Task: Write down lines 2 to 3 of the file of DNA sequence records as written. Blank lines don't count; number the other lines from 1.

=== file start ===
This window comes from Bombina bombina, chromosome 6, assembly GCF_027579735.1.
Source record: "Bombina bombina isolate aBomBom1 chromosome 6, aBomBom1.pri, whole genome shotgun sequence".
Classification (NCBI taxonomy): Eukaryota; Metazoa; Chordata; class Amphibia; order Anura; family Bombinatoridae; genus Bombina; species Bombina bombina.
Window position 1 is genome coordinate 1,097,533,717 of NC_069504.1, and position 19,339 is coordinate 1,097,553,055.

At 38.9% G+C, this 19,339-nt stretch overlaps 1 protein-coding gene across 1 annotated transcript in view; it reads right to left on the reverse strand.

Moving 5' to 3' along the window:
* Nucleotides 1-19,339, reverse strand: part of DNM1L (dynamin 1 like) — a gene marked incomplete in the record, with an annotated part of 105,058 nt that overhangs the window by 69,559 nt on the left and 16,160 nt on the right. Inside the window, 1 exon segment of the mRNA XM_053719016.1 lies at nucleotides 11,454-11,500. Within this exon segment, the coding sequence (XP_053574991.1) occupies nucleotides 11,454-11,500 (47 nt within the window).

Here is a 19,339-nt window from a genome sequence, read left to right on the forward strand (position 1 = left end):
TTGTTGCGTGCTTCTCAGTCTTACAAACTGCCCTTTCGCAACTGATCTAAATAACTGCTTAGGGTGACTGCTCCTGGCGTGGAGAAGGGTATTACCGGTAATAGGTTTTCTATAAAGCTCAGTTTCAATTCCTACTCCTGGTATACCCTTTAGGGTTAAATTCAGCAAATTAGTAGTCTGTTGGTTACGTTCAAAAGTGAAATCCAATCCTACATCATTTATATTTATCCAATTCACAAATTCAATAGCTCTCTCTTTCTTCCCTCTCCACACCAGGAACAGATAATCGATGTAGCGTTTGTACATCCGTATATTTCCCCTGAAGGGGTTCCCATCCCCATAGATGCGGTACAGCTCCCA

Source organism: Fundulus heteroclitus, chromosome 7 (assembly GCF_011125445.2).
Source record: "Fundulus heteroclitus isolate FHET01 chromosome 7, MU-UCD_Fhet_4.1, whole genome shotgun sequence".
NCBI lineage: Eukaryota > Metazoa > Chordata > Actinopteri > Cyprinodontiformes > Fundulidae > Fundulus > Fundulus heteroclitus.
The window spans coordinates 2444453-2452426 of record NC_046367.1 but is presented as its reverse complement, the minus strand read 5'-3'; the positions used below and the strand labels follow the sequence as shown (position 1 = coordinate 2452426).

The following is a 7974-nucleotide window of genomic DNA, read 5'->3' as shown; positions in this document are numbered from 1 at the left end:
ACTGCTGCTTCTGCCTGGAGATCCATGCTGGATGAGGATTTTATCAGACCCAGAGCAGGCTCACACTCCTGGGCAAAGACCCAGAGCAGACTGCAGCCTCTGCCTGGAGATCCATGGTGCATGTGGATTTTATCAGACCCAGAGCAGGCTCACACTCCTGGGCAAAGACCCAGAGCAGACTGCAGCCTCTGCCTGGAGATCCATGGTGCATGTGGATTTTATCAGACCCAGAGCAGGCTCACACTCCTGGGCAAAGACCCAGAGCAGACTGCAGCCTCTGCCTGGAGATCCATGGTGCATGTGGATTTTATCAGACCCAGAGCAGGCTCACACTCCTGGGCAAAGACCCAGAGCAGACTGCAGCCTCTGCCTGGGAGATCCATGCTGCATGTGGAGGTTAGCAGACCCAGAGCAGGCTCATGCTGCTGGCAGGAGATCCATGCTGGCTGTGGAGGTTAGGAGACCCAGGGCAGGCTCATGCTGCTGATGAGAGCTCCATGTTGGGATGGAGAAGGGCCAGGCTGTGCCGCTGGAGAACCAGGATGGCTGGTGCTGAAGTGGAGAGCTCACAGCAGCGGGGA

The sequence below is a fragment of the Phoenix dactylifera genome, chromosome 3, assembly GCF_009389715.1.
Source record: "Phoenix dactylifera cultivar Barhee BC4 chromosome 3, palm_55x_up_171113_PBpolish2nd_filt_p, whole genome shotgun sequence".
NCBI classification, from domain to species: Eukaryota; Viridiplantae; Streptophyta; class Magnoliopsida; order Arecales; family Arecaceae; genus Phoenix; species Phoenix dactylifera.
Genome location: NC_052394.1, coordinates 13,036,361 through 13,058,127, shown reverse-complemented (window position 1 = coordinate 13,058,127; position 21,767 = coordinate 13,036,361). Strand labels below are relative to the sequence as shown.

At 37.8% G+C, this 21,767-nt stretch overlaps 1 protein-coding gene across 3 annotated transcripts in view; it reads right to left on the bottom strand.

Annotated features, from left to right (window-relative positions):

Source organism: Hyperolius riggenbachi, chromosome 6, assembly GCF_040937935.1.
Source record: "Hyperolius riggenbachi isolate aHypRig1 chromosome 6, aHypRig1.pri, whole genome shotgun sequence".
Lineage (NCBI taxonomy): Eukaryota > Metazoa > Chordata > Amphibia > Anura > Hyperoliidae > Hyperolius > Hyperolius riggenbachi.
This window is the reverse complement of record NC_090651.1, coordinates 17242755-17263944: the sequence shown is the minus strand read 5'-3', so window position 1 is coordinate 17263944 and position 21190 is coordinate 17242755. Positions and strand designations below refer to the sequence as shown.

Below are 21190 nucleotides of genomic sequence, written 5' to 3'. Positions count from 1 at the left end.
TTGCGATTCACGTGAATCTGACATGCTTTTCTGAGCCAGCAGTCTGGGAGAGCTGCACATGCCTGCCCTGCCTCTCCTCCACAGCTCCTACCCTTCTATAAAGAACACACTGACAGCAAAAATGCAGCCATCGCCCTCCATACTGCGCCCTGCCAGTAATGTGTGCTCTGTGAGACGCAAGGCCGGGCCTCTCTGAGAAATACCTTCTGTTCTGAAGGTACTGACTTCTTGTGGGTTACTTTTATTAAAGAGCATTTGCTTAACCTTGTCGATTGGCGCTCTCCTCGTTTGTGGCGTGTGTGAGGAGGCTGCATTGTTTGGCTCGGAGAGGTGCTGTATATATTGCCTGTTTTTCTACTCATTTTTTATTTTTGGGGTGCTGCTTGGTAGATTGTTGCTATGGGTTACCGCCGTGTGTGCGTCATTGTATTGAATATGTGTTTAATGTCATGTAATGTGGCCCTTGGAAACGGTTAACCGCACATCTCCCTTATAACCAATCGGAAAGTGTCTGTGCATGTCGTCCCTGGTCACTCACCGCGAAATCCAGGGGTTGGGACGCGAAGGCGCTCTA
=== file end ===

Source record: "Bombina bombina isolate aBomBom1 chromosome 6, aBomBom1.pri, whole genome shotgun sequence".
Classification (NCBI taxonomy): Eukaryota; Metazoa; Chordata; class Amphibia; order Anura; family Bombinatoridae; genus Bombina; species Bombina bombina.